The United States Senate passed a bill about credit card reform. Senator Coburn from Oklahoma attached a rider that would allow people to carry loaded firearms in the National Parks. Here's a quote from the Daily Kos.

“Park wildlife, including some rare or endangered species, will face increased threats by visitors with firearms who engage in impulse or opportunistic shooting,” said Mr. McElveen.

“One of our members reported to me that in Yellowstone National Park, rangers found an 11-year-old kid on the side of the road illegally shooting at squirrels with his dad. When confronted, his dad said, 'I always carry a loaded pistol, and these are just squirrels.' If he had not been carrying a readily-accessible, loaded firearm, I don’t think this incident would have happened,” he added.

“The presence of a loaded weapon is one of the only clues available for rangers to discover and prosecute those who illegally kill wildlife,” said Wayne Pacelle, president and CEO of The Humane Society of the United States. “Allowing loaded weapons in national parks will put wildlife—and possibly park visitors—in the crosshairs, as well as create even more law enforcement challenges for already overtaxed park rangers.”

Americans, write your representatives.

Saturday, May 16, 2009

Duex Lerandonneurs dans la "Fiery Furnace"

Julian and Gwenda made it safely to Moab yesterday, and today, Julian and I went though the Fiery Furnace. Julian and I weren't the oldest hikers, nor were we the youngest. But Julian easily came the farthest to do the hike. I probably came the shortest distance. In any case, we both made it out alive. There were some tight spots, as you can see in the last photo. Julian took a picture of me as I was negotiating a narrow spot. This was one of the more difficult spots on the walk. There were spots that required a little climbing, some jumping and scrambling. As Nancy said a few posts ago, it would have been much easier ten years ago and ten years from now I'm sure I won't be able to do it. I took the first two shots and Julian took the last three....and click on em' to enlarge em' kids.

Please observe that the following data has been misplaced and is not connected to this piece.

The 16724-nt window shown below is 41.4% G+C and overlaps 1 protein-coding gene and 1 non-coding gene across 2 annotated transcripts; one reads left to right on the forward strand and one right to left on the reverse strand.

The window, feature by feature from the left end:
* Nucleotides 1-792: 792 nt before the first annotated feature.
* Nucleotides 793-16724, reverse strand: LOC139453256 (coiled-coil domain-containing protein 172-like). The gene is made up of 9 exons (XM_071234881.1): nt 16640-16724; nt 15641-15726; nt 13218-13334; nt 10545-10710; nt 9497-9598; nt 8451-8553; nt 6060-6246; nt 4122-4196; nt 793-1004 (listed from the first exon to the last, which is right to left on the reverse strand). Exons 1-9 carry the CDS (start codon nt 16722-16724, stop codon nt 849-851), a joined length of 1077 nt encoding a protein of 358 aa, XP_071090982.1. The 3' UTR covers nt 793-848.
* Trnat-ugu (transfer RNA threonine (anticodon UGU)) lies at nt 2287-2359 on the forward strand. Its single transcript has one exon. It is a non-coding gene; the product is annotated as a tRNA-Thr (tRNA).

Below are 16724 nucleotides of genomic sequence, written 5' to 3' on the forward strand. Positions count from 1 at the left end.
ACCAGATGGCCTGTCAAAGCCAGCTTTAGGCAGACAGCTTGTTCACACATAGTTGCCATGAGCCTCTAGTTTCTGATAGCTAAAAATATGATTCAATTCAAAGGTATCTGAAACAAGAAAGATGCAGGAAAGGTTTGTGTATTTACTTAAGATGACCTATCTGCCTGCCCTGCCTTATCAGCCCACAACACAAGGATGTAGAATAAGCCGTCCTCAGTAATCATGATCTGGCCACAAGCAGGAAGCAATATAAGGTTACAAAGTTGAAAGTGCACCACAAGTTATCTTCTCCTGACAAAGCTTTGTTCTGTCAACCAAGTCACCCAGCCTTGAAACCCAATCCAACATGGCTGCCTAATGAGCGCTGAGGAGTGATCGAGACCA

Sunday, May 10, 2009

"Pitchers" from Julian

Dear Doug and Nancy

It is encouraging to think that Gwenda and I will see you and Fergus in your natural habitat in Moab in less than a week. Mexican swine 'flu will not keep us away, no Sir.

Meanwhile we have enjoyed some wonderful summer weather in Léran. The walking group, the Lérandonneurs, went to Chalabre for a delightful climb to the north of the town. The views from about 600 meters up were great but my pitchers will give you only the smallest idea of what we enjoyed. It is small stuff compared with Yellowstone but, for us, it is paradise.

We had a lunch back in the town at the Café du Sport. Afterwards on our way back to our transport I spotted the little shrine to Fergus's friend.

Woof woof until Friday 15th May 2009.


Friday, May 8, 2009

Bust a Biker, Save a Bear

A couple of times while I worked in Yellowstone I had encounters with people bicycling on the trails. The first time was my first season in the park. Another ranger and I stumbled across a group of four young guys riding in the Bechler area. He was a law enforcement ranger who had made the horseback journey from the South Entrance to Bechler more than a few times. I was along as an afterthought, a sidekick, insurance against some accident that might befall my leader, Dave.

I rode Jackpot, Dave rode Harvey and we led one pack horse with our gear. It was a two day journey over to the Bechler Ranger Station and two days back. We set out in the last part of October. Nights were cold but the days warmed up nicely and the scenery was spectacular with the turning leaves. Our purpose was boundary patrol. Elk poachers were known to operate on the south boundary; they would cross into the park, shoot unsuspecting trophy elk and transport them back into the National Forest. The Park Service actually knew who the poachers were and where they lived in Idaho Falls, but they had to catch them in action. Mere suspicions don’t play out too well in front of the magistrate.

So there we were, two rangers, one armed with his service pistol, riding the boundary looking for a bunch of renegade hunters. We also looked for clues to their presence, like some gut piles, or drag marks, or illegal salt licks or camps, or hearing gunshots or seeing a group of ravens feasting on remains. At times we followed the South boundary, and at times we bushwhacked through the forest or across beautiful meadows.

We camped out in a "backcountry cabin", that without exaggeration, was the size of a small tent. You could sit on the cot and cook dinner on the camp stove. At the end of the second day we forded the Bechler River and put our horses in the corral at the Bechler Ranger Station. Ann-Marie, the Bechler district ranger made a fabulous meal, and we drank some wine and beer and went to the bunkhouse to sleep.

We headed out in the morning, fording the Bechler River again, and headed back towards the South Entrance. We stopped for lunch beside the trail to Union Falls about two or three miles from the boundary. We were sitting on a downed tree near the trail, eating our sandwiches, drinking our Kool-Aid, when a mountain biker silently rode by. We were all equally surprised.